Charlotte Bronte Challenge Text Essay - Paige Stevenson

A painting of Charlotte Bronte

"I am no bird; and no net ensnares me; I am a free human being with an independent will." This was a quote said by the famous author Charlotte Bronte, a woman writer that had seen joyous memories with her brother and sisters, had a complex education that she strived to strengthen, and she also wrote two novels that have both been acclaimed classic work of literature.

"It was April 1820, and a new clergyman was coming to Haworth" (Reef, 1). This new clergyman just happened to be the father of the great author, Charlotte Bronte. Patrick Bronte moved there with his family, to be the clergyman, or reverend of Haworth England, a very small town on a moor. Because Patrick's wife had died, and he had frail children, Charlotte and her sisters and brother were not allowed to play with the town's children. He thought they were dirty, and would make his children sick. So, Charlotte and her siblings amused themselves by playing with each other, on the moor. The moor was very windy and cold, and home to many wildlife and plants that Charlotte learned their names, and played among them. But, sometimes on the moor, it rained, causing the children to have to stay inside. So, Charlotte would write little poems about her daily life. She and her sisters also wrote diary papers that they then shared with each other. "Diary papers were like snapshots of family life" (Reef, 15). This started Charlotte's love for writing, but that love increased when "one night, in June 1826, the Reverend Bronte returned from a trip to Leeds, bringing Branwell a set of toy soldiers" (Reef, 20). Branwell was Charlotte's older brother, but he was a nice older sibling and gave a toy soldier to Charlotte and two of her sisters, Emily and Anne. This trio then played almost every single day with these wooden soldiers, making a made-up world, and complex characters for each story. All three siblings loved this game they played, that they all wrote stories about their individual soldiers. Sadly, these works of writing cannot be found, because they were either burned or destroyed. This was a wonderful childhood for Charlotte, but her father would soon end it.

Top Left: Clergy Daughters School at Cowan Bridge. Top Right: Roe Head. Bottom Left: Pensionnat Heger. Bottom Right: Constantin Heger.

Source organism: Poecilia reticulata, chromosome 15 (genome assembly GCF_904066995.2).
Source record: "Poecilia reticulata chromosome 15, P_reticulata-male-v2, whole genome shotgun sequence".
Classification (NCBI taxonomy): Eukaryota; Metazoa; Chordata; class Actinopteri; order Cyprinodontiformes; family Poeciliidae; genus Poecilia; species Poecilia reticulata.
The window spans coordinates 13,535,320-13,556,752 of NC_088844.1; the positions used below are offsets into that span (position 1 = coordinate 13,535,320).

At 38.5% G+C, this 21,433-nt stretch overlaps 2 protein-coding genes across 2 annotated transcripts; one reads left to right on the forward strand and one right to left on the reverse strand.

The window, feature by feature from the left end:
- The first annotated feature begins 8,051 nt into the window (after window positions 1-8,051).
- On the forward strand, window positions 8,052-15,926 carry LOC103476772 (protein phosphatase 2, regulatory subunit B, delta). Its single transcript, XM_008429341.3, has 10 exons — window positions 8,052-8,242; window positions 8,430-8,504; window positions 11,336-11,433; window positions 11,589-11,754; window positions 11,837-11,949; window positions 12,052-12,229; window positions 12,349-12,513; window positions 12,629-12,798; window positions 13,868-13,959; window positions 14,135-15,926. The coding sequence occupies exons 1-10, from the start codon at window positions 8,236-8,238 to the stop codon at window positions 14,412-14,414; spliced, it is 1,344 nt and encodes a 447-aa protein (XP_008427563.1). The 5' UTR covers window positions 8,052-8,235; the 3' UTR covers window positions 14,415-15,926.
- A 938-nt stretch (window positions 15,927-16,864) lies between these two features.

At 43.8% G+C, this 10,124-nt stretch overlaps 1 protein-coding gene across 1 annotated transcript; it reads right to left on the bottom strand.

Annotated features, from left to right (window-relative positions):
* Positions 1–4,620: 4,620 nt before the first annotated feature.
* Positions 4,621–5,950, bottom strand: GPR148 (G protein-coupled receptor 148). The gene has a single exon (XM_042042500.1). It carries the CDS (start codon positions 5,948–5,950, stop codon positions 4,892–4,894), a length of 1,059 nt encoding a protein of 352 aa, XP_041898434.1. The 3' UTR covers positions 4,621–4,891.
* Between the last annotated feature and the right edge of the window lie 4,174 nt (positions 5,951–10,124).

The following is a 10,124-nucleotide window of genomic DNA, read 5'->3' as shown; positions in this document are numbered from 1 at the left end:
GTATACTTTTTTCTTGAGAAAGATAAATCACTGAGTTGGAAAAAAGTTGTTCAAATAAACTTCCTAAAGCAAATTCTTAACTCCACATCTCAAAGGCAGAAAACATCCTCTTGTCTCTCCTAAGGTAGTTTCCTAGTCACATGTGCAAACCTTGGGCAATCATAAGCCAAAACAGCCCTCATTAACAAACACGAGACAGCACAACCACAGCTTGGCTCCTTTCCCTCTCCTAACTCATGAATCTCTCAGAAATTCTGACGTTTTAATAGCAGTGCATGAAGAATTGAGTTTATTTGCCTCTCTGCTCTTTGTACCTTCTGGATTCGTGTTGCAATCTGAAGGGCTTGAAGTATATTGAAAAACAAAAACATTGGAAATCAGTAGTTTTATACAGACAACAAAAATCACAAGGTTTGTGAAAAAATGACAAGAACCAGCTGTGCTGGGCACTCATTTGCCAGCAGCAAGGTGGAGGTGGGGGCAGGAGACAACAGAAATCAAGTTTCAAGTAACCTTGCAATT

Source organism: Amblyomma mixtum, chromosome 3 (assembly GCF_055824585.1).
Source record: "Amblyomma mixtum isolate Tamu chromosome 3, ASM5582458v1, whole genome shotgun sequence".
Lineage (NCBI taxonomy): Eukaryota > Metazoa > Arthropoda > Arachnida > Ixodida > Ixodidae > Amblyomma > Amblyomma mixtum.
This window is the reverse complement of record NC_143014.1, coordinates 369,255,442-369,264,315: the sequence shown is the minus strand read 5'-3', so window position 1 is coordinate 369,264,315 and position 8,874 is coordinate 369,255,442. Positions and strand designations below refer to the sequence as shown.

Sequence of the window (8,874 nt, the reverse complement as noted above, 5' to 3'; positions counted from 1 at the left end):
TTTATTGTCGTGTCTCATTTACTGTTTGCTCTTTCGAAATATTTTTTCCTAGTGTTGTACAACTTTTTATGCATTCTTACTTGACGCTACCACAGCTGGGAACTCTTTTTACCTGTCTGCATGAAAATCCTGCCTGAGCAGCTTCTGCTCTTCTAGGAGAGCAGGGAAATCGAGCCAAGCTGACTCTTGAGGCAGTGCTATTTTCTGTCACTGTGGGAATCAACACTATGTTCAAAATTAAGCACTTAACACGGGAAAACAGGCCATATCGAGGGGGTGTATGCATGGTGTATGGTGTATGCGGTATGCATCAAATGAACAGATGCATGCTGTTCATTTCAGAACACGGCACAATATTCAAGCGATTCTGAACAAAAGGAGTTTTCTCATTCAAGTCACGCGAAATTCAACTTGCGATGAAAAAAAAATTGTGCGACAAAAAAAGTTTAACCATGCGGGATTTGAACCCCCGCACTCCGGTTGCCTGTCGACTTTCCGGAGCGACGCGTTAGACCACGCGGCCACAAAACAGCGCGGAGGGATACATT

There wasn't a very good school in Haworth, England, so Patrick Bronte decided to send Charlotte and Emily to the Clergy Daughters School at Cowan Bridge, in August 1824. This school was owned by William Carus Wilson, and he was not a nice man. At his school, "he employed cruel methods to teach Christian humility," (Reef, 7) and when doing this, he ended up hurting the girls. He left them malnourished, by giving them barely enough food to survive, and whenever they did even a little thing, he applied his cruel methods of whipping, locking in cupboards, cutting hair off, or no meals. In 1825, Charlotte's two older sisters died of tuberculosis while attending the Clergy Daughters School at Cowan Bridge, and her father took Charlotte and Emily back home, in fear that they too, would get tuberculosis. But in, "January 1831, Charlotte journeyed in a covered cart to Roe Head School" (Reef, 20) where she met her two lifelong friends Ellen Nussey and Mary Taylor. At Roe Head, Charlotte was very excited to learn and turned into a vigorous learner that made her finish as one of the top girls in her class. After four years of being a student at Roe Head, Charlotte got a position as the grammar teacher there, also at the same time the school was being renamed to Dewsbury. Charlotte's last bit of schooling was at a school introduced to her by her friend Mary Taylor called "the Pensionnat Heger, a girls' boarding school in the old parts of Brussels" (Reef, 63). Her aunt paid for her to attend. But this wasn't a happy school year, because Charlotte returned back home because she had fallen in love with her teacher Constantin Heger, who "didn't reciprocate Charlotte's affections" ( Though some of her school years may have been rough, and heartbreaking, they inspired her in her next big chapter of life.